Synergistic interaction between vinorelbine and gamma-linolenic acid in breast cancer cells

Javier Abel Menéendez, Santiago Ropero, Maria Del Mar Barbacid, Sagrario Montero, Montserrat Solanas, Eduard Escrich, Hernán Cortés-Funes, Ramon Colomer

Research output: Contribution to journalArticleResearchpeer-review

61 Citations (Scopus)


It has been suggested that exogenous unsaturated fatty acids (UFAs) may increase the cytotoxic activity of cancer chemotherapeutic agents. We examined how γ-linolenic acid (GLA; 18: 3n-6), the most promising UFA in the treatment of human tumors, affects the effectiveness of the lipophilic drug vinorelbine (VNR) on human breast carcinoma cell lines. Cells were exposed simultaneously to VNR and GLA or sequentially to GLA followed by VNR. Cell viability was determined by MTT assay. The increase in VNR-induced cell growth inhibition was measured by dividing the IC50 and IC70 values (50 and 70% inhibitory concentrations, respectively) that were obtained when the cells were exposed to VNR alone with those with VNR plus GLA. We found that GLA enhanced in a dose-dependent manner the cell growth inhibitory activity of VNR on MCF-7 cells (up to 9-fold). As GLA by itself showed anti-proliferative effects, possible GLA-VNR interactions at the cellular level were assessed employing the isobologram analysis and the combination index (CI) method of Chou-Talalay. Both methods showed an overall synergism between GLA and VNR in MCF-7 cells. At a high level of cell kill, the synergism was greater when a 24 h GLA pre-exposure or co-exposures were tested. Synergy was likewise observed with the GLA-VNR combination in MDA-MB-231, T47D, and SK-Br3 breast cancer cells. In all cell lines, the synergism was independent of the treatment schedule and the exposure time. Under conditions inhibiting lipid peroxidation using Vitamin E (dl-α-tocopherol), the enhancing effect of GLA (an easily oxidizable UFA) on VNR activity was partially abolished. However, when Vitamin E was used in combination, a similar synergistic increase in growth inhibition was obtained. These latter observations strongly implies that the synergistic effects of GLA with VNR are not mediated through a mechanism involving a generation of lipoperoxides. For comparison, the effects of other UFAs were examined on VNR chemosensitivity: GLA was the most potent at enhancing VNR activity, followed by docosahexaenoic acid (22:6n-3), eicosapentaenoic acid (20:5n-3) and α-linolenic acid (18:3n-3), whereas linoleic acid (18:2n-6) and arachidonic acid (20:4n-6) did not increase VNR chemosensitivity. Very high concentrations of oleic acid (OA; 18: 1n-9), an UFA inversely correlated with breast cancer risk, also enhanced VNR effectiveness. Thus, various types of UFAs were not equivalent with respect to their actions on VNR effectiveness. In conclusion, our results give experimental support to the hypothesis that some UFAs can be used as modulators of tumor cell chemosensitivity and provide the rationale for in vivo preclinical investigation.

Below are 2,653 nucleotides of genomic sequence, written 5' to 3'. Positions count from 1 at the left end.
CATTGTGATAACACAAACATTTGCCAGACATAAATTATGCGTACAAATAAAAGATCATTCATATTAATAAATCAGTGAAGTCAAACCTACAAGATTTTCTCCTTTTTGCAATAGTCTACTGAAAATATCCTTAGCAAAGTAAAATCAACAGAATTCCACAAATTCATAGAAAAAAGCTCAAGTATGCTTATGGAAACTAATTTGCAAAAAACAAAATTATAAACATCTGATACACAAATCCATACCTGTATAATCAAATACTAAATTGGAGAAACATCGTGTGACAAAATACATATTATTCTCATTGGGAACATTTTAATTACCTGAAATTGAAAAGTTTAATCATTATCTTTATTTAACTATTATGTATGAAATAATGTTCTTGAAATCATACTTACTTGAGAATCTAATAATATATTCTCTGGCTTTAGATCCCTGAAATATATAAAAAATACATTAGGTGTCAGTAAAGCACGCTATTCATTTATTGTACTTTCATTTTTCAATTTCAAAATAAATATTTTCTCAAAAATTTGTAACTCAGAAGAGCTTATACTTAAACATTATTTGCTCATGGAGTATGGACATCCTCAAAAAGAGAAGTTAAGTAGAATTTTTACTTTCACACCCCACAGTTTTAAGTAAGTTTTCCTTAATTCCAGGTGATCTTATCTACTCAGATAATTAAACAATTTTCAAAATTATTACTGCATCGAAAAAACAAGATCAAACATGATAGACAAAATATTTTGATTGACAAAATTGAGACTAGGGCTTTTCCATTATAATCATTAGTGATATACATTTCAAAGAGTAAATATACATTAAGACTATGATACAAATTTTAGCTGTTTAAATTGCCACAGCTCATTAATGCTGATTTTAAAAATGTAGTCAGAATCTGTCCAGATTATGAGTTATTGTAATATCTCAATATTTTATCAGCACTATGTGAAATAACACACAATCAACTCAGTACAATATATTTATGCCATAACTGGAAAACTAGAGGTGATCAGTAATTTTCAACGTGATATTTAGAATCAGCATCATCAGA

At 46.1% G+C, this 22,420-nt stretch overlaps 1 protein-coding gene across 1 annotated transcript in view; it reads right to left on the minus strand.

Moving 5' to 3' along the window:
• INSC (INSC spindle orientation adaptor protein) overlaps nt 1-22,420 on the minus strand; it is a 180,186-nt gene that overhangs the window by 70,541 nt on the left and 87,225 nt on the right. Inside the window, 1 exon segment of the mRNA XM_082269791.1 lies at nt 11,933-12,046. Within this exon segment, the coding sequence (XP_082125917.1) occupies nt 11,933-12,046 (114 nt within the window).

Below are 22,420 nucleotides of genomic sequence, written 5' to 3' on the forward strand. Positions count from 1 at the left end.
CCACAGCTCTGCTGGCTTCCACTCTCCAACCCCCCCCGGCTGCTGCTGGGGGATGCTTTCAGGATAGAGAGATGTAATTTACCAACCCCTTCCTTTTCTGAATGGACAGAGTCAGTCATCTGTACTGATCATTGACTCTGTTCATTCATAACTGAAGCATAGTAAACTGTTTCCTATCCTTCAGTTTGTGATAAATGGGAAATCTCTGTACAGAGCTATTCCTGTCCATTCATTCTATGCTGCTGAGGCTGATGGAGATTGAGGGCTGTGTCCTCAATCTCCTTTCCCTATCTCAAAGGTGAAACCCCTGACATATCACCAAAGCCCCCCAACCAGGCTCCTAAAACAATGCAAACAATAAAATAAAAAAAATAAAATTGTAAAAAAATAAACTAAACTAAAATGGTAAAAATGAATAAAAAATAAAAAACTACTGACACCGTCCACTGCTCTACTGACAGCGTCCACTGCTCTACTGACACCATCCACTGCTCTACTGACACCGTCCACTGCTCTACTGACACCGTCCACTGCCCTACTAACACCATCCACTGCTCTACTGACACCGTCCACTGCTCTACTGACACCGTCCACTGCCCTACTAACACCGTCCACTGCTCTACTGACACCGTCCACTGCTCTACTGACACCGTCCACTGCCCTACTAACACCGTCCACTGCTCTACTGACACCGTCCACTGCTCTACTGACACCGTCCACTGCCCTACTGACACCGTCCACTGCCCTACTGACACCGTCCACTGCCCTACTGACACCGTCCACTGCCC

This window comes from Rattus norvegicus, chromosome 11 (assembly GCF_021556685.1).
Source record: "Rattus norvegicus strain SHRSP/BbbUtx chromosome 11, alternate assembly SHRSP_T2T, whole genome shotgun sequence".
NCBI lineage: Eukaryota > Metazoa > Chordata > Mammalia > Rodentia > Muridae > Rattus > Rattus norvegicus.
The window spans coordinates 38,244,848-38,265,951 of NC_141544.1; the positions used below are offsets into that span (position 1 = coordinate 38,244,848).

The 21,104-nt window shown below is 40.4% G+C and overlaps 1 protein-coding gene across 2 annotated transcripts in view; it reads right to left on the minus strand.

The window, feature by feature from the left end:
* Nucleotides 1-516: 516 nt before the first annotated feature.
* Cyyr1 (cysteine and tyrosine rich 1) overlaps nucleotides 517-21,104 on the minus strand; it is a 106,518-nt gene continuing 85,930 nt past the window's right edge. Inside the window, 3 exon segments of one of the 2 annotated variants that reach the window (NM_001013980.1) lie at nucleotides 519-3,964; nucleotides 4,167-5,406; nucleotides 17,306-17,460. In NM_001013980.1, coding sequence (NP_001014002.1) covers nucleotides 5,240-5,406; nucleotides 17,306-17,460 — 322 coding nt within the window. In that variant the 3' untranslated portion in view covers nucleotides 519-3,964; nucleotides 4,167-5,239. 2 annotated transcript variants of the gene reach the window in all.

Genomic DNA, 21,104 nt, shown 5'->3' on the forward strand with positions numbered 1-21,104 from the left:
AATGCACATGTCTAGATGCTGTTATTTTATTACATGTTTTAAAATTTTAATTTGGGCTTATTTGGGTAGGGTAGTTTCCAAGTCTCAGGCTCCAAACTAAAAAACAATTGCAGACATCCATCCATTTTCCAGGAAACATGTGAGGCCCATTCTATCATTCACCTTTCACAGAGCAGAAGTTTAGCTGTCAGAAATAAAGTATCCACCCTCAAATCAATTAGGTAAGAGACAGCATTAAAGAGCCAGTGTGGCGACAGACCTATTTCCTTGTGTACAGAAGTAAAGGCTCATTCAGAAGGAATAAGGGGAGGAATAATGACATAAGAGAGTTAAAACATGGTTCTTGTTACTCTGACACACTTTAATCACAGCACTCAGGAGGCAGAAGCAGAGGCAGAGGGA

Original languageEnglish
Pages (from-to)203-219
JournalBreast Cancer Research and Treatment
Issue number3
Publication statusPublished - 1 Jan 2002


  • Breast cancer
  • Chemotherapy
  • Fatty acids
  • Gamma-linolenic acid
  • Vinorelbine


Dive into the research topics of 'Synergistic interaction between vinorelbine and gamma-linolenic acid in breast cancer cells'. Together they form a unique fingerprint.

Cite this